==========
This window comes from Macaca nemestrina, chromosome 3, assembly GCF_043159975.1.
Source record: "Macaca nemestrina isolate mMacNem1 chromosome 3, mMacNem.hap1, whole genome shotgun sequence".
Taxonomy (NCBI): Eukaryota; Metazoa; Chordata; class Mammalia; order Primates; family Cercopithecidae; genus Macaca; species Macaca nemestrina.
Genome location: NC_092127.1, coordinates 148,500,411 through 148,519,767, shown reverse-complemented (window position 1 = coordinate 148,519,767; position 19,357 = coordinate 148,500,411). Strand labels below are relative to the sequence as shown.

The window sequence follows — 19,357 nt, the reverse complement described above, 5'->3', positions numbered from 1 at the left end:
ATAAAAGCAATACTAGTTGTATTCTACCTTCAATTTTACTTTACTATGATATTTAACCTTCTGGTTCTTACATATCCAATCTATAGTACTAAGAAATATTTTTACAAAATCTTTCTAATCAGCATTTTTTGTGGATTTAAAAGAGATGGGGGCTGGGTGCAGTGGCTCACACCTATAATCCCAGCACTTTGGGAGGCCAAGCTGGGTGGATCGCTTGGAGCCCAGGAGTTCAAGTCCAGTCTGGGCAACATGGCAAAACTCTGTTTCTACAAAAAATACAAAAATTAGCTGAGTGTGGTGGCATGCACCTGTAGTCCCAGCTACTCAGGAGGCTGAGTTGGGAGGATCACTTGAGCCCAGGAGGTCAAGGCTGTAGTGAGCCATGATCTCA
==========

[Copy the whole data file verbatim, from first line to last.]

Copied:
This window comes from Macaca nemestrina, chromosome 3, assembly GCF_043159975.1.
Source record: "Macaca nemestrina isolate mMacNem1 chromosome 3, mMacNem.hap1, whole genome shotgun sequence".
Taxonomy (NCBI): Eukaryota; Metazoa; Chordata; class Mammalia; order Primates; family Cercopithecidae; genus Macaca; species Macaca nemestrina.
Genome location: NC_092127.1, coordinates 148,500,411 through 148,519,767, shown reverse-complemented (window position 1 = coordinate 148,519,767; position 19,357 = coordinate 148,500,411). Strand labels below are relative to the sequence as shown.

The window sequence follows — 19,357 nt, the reverse complement described above, 5'->3', positions numbered from 1 at the left end:
ATAAAAGCAATACTAGTTGTATTCTACCTTCAATTTTACTTTACTATGATATTTAACCTTCTGGTTCTTACATATCCAATCTATAGTACTAAGAAATATTTTTACAAAATCTTTCTAATCAGCATTTTTTGTGGATTTAAAAGAGATGGGGGCTGGGTGCAGTGGCTCACACCTATAATCCCAGCACTTTGGGAGGCCAAGCTGGGTGGATCGCTTGGAGCCCAGGAGTTCAAGTCCAGTCTGGGCAACATGGCAAAACTCTGTTTCTACAAAAAATACAAAAATTAGCTGAGTGTGGTGGCATGCACCTGTAGTCCCAGCTACTCAGGAGGCTGAGTTGGGAGGATCACTTGAGCCCAGGAGGTCAAGGCTGTAGTGAGCCATGATCTCA